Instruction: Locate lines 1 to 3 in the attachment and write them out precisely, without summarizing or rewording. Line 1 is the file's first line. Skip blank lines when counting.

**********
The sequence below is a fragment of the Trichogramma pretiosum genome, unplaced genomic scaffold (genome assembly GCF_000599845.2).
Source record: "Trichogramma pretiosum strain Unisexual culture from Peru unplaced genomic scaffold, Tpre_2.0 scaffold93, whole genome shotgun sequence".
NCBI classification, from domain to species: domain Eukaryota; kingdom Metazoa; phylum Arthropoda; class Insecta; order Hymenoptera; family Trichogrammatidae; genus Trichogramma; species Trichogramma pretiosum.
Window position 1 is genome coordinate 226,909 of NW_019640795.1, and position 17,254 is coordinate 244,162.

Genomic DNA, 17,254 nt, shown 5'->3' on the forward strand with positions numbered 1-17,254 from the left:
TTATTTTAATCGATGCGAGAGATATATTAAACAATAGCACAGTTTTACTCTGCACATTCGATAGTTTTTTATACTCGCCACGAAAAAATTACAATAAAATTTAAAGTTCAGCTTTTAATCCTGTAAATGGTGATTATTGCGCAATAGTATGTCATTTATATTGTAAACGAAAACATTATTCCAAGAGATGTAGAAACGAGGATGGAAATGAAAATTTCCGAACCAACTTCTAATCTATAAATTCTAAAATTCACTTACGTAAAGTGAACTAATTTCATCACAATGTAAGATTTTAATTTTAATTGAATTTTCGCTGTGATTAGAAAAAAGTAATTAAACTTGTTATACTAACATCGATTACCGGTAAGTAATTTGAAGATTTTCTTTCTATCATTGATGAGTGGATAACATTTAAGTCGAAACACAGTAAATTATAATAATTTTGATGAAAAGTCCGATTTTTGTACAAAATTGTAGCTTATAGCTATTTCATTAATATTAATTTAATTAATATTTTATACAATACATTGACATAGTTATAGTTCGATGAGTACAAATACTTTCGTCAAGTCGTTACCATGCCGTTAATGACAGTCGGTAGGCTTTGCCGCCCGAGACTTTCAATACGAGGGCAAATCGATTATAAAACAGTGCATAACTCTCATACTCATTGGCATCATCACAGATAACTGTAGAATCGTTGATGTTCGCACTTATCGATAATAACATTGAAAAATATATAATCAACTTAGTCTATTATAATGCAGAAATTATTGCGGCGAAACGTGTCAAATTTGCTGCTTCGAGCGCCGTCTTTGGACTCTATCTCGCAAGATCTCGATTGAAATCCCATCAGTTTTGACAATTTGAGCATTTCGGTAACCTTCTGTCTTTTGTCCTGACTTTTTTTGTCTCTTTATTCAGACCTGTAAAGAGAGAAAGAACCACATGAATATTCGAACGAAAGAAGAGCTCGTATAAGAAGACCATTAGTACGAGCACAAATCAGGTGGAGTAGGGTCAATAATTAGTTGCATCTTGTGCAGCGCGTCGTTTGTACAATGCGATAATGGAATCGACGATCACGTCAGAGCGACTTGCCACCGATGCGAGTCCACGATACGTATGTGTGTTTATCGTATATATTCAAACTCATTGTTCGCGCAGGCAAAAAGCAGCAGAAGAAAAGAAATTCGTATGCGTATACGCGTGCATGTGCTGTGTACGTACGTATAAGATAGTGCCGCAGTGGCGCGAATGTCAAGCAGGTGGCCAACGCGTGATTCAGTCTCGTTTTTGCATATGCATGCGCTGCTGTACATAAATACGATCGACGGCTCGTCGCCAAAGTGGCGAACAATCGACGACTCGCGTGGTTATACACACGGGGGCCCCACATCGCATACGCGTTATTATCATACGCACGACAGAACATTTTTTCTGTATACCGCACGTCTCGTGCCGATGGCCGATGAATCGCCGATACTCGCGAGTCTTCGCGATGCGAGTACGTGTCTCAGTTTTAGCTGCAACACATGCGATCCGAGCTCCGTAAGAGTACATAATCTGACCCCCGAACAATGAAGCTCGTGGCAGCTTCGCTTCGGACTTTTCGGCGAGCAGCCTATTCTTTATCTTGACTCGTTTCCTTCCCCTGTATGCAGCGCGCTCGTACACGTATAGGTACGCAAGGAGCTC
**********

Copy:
The sequence below is a fragment of the Trichogramma pretiosum genome, unplaced genomic scaffold (genome assembly GCF_000599845.2).
Source record: "Trichogramma pretiosum strain Unisexual culture from Peru unplaced genomic scaffold, Tpre_2.0 scaffold93, whole genome shotgun sequence".
NCBI classification, from domain to species: domain Eukaryota; kingdom Metazoa; phylum Arthropoda; class Insecta; order Hymenoptera; family Trichogrammatidae; genus Trichogramma; species Trichogramma pretiosum.